Laster directed several questions to the Theragenics shareholder plaintiffs Leslie Baker and Julia Davis. He wanted to know their economic interest in the company at the time the complaint was filed and the date of settlement; "a description of the plaintiff's investment portfolio sufficient to determine the materiality of the plaintiff's economic interest in the issuer;" and "a description of the plaintiff's investment strategy."
Laster also asked a series of questions designed to reveal the relationships between shareholders and their counsel. Laster queried how the plaintiff came to hire Rigrodsky, "including whether counsel advertised for potential plaintiffs; how plaintiff came into contact with counsel; whether plaintiff contacted any other law firms; any referral process among counsel; [and] whether the plaintiff has any other relationships with counsel." He requested a table of "representative actions filed by the plaintiff within the last five years" including the counsel retained, venues in which the matters were filed, outcomes, and any "compensation that the plaintiff received."
Finally, Laster directed a pointed question at Rigrodsky. Counsel for shareholders generally work on a contingency basis, but Laster asked the law firm how many times in the last year it's been hired by the hour "together with an estimate of the percentage of total firm revenues represented by such engagements." Corporate lawyers complain that firms such as Rigrodsky do nothing but file form complaints designed to induce a quick settlement and accompanying fee. Laster wants to know how much of Rigrodsky's business is comprised of those cases.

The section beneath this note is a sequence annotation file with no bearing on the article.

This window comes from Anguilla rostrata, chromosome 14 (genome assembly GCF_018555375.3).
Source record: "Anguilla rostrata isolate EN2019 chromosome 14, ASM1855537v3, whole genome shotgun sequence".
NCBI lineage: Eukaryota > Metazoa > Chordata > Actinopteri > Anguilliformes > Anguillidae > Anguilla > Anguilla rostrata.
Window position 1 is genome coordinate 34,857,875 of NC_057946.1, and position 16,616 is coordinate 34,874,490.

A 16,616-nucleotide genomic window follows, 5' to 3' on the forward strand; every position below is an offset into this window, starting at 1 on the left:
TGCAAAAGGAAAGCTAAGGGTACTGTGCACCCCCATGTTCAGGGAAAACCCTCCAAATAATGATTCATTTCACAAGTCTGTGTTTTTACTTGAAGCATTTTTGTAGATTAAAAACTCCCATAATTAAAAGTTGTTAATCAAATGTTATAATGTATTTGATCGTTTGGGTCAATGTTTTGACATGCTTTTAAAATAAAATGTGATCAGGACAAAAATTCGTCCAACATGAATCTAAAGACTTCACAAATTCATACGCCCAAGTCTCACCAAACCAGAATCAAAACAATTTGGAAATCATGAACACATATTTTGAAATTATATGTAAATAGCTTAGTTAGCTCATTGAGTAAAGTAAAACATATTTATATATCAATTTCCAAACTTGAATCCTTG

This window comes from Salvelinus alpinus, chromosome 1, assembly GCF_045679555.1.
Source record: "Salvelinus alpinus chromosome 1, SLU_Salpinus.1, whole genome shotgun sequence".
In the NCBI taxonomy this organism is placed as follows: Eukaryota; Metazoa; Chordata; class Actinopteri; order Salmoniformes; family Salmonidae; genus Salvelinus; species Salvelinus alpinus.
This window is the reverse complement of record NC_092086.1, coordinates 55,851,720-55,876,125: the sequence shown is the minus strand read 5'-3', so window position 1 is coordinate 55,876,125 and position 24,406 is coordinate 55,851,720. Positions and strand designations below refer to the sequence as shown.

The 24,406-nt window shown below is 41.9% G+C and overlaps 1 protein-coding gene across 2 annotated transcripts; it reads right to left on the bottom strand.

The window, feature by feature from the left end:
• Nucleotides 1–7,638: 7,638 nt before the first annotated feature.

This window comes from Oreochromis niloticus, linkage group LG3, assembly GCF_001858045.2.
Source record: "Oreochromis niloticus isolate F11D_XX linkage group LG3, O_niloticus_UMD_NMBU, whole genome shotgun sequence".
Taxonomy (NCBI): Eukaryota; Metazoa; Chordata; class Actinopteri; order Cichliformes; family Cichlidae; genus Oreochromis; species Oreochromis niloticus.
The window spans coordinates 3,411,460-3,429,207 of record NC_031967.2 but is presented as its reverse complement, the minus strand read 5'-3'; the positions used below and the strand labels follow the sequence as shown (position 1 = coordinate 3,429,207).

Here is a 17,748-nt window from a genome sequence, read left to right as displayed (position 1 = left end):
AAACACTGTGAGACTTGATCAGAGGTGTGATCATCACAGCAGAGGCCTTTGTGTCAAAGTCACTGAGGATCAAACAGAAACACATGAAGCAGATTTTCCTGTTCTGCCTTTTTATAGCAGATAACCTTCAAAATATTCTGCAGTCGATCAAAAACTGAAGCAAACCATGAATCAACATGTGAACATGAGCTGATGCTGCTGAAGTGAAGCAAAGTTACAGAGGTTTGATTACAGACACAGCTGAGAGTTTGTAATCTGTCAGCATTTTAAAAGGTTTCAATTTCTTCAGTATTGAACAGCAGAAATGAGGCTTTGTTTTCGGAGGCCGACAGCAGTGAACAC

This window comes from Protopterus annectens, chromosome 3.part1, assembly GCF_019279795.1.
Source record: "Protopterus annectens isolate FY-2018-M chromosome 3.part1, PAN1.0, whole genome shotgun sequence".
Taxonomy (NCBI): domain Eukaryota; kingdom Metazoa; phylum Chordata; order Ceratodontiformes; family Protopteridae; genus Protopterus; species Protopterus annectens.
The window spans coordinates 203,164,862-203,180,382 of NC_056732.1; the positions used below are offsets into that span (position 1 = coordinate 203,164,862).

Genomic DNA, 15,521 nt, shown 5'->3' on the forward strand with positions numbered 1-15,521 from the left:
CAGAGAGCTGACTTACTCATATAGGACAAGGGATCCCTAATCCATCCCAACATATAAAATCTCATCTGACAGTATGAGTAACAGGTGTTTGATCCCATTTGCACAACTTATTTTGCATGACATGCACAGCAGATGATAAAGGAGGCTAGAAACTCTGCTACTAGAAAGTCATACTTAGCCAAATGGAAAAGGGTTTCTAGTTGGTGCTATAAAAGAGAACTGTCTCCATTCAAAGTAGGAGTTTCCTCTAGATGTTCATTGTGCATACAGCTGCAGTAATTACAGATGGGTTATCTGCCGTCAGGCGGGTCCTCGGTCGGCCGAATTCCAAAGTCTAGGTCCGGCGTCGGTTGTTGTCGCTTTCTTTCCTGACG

Corporate lawyers and litigators have asked similar questions - and cynically theorized answers - for many years. They view most M&A-related shareholder litigation as an unwarranted tax on dealmaking. Delaware judges have often agreed with that critique but said they were unable to curb strike suits because of the problem of multijurisdictional litigation. Plaintiffs' lawyers bring M&A-related class action suits in multiple state courts, and defendant companies seek global settlements rather than fight dubious suits because of the cost of defending the matters and the risk of an adverse decision. But many Delaware corporations have in recent years adopted forum selection bylaws or charter provisions that require all fiduciary duty litigation to be brought in Delaware.
There hasn't been much litigation about the legality of such provisions, though then-Delaware Chancellor Leo. E. Strine Jr., blessed one last year. The plaintiffs, shareholders of Chevron (CVX), did not appeal the decision to the Delaware Supreme Court. But Strine is to be sworn in as the chief justice of that body on Friday, and it seems likely that he would steer a similar case to the same conclusion should the issue come before him.